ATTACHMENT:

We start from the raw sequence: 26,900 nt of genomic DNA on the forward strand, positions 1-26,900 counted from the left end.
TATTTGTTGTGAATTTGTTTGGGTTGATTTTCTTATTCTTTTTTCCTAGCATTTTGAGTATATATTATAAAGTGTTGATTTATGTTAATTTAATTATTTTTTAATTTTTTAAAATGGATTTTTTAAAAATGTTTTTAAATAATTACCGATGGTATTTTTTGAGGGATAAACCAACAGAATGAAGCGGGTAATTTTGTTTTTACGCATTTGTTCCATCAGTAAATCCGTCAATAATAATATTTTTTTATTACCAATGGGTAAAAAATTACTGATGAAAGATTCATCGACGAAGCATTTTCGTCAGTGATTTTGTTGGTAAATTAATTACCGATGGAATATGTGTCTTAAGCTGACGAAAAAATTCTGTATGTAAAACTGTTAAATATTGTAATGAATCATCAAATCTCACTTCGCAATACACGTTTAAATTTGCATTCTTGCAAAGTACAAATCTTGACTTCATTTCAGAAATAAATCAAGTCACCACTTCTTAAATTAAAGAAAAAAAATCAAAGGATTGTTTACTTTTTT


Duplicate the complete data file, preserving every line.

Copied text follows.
We start from the raw sequence: 26,900 nt of genomic DNA on the forward strand, positions 1-26,900 counted from the left end.
TATTTGTTGTGAATTTGTTTGGGTTGATTTTCTTATTCTTTTTTCCTAGCATTTTGAGTATATATTATAAAGTGTTGATTTATGTTAATTTAATTATTTTTTAATTTTTTAAAATGGATTTTTTAAAAATGTTTTTAAATAATTACCGATGGTATTTTTTGAGGGATAAACCAACAGAATGAAGCGGGTAATTTTGTTTTTACGCATTTGTTCCATCAGTAAATCCGTCAATAATAATATTTTTTTATTACCAATGGGTAAAAAATTACTGATGAAAGATTCATCGACGAAGCATTTTCGTCAGTGATTTTGTTGGTAAATTAATTACCGATGGAATATGTGTCTTAAGCTGACGAAAAAATTCTGTATGTAAAACTGTTAAATATTGTAATGAATCATCAAATCTCACTTCGCAATACACGTTTAAATTTGCATTCTTGCAAAGTACAAATCTTGACTTCATTTCAGAAATAAATCAAGTCACCACTTCTTAAATTAAAGAAAAAAAATCAAAGGATTGTTTACTTTTTT